Friday, April 06, 2007

The John Kerry Post of the Day

My latest discovery about my favorite cheese-eating surrendermonkey-looking Ketchup King cum former Presidential candidate:

I guess John Kerry finally hit back against those nasty Swift Boat Veterans... oh, wait, instead he attacked one of their supporters. President Bush had nominated Sam Fox, a prominent GOP fundraiser, to become the U.S. Ambassador to Belgium, a position in the U.S. government that's so important that only Wikipedia probably knows who Fox was replacing.

The problem with Fox was that he, God forbid, contributed $50,000 to the Swift Boat Veterans for Truth, an evil 527 organization that somehow evaded the clutches of McCain-Feingold long enough to stop the Ketchup King from becoming President, at which time he and Teresa would have saved America from global warming and achieved intergalactic peace.

Okay, that's not entirely accurate, although that's how the New York Times would have reported the story, had they chosen to report it. Jokes aside, the real story is this -- because Fox gave money to the Swift Boat Veterans (and perhaps because his name reminds Democrats of Fox News), Kerry threw a hissy fit and the Democrats decided not to confirm Fox. Heck, they wouldn't even let it come up for a vote by the full Senate, since they guessed that Fox might get a few votes from Democrats not mystified by the Ketchup King's hair (hint: Joe Lieberman).

President Bush decided to get down in the sandbox with the Dems and appoint Fox via a recess appointment while Congress went on spring break (we hear Kerry went windsurfing). Personally, if I were the President, I would have nominated John O'Neill, the head of the Swift Boat Vets, just to see if he could make Kerry's head explode on C-SPAN.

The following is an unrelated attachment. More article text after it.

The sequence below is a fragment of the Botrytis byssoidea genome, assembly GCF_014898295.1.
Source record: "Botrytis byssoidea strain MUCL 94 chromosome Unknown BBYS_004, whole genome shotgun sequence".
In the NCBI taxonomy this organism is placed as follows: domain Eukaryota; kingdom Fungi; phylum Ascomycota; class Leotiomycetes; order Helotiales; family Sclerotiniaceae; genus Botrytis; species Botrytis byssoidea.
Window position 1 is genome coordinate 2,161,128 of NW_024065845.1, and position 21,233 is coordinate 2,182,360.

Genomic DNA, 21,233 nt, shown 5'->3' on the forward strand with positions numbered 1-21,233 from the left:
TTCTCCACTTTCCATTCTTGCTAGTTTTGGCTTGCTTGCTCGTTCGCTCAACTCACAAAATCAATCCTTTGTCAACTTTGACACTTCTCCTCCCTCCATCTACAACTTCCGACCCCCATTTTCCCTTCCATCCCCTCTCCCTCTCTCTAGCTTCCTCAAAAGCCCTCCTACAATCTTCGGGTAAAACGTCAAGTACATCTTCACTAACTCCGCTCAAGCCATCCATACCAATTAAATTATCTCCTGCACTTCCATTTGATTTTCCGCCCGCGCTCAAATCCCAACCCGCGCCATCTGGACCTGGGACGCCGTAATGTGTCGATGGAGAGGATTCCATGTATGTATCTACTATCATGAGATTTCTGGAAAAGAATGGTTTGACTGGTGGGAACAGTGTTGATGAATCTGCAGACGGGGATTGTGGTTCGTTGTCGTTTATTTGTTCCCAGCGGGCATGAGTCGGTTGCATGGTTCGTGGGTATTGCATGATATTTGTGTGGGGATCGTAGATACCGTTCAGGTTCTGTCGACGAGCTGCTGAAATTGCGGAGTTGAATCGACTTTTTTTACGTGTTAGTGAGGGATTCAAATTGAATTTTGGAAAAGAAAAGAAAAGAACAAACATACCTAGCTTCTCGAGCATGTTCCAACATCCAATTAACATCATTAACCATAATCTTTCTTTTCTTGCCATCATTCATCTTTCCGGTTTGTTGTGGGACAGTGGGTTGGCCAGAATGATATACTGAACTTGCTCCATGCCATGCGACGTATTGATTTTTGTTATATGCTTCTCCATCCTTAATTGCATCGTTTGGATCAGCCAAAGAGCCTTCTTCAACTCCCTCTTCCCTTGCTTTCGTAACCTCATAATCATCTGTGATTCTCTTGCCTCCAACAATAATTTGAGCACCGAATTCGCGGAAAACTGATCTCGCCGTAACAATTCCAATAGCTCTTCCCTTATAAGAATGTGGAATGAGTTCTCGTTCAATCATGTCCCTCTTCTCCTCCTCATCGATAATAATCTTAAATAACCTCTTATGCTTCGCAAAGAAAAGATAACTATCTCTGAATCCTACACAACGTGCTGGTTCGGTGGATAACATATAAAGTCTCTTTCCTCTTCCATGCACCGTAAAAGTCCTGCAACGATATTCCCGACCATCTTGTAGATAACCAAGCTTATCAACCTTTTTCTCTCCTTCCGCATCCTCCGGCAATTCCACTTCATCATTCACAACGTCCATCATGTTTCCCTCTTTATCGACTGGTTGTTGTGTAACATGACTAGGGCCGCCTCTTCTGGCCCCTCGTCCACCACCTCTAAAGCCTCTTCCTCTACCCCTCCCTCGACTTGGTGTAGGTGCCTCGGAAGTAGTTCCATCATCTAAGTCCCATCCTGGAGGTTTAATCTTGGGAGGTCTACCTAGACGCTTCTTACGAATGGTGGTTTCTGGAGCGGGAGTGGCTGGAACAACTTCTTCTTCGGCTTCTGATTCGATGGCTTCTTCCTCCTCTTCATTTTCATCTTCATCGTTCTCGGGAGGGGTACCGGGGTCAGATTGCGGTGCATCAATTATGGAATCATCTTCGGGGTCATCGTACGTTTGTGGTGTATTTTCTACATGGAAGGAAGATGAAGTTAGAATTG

Frankly, I wouldn't have blamed the White House if it had opted to let this petty exercise in stupidity go. This little battle between Kerry and the White House accomplishes nothing in terms of public policy. I also can't blame them for the recess appointment, since it (a) effectively settles the issue, since Fox can serve till the end of Bush's term, and (b) it tweaks the pompous blowhard junior Senator from Massachusetts (okay, that could apply to either Senator from Massachusetts).

Oh, wait. Perhaps it doesn't settle the issue. Glad to see the Democrats are making effective use of the Congressional control...
Sen. Christopher J. Dodd and two other Democratic colleagues Thursday formally asked Congress' investigative arm to determine the legality of President Bush's appointment of Republican stalwart Sam Fox as ambassador to Belgium.

"We view the appointment of Mr. Fox as a clear abuse of the president's recess appointment power," said Dodd, D-Conn., and Sens. John F. Kerry, D-Mass., and Robert P. Casey Jr., D-Penn.

Opposition from Kerry, who questioned Fox's 2004 contributions to the Swift Boat fund that helped finance an effort to discredit the Democratic presidential nominee, had derailed the nomination last week.

But Wednesday, Bush revived it under a provision that allows him to fill jobs until the end of a congressional term, without seeking Senate confirmation. Fox can thus serve until the end of the current congressional session, probably at the end of next year.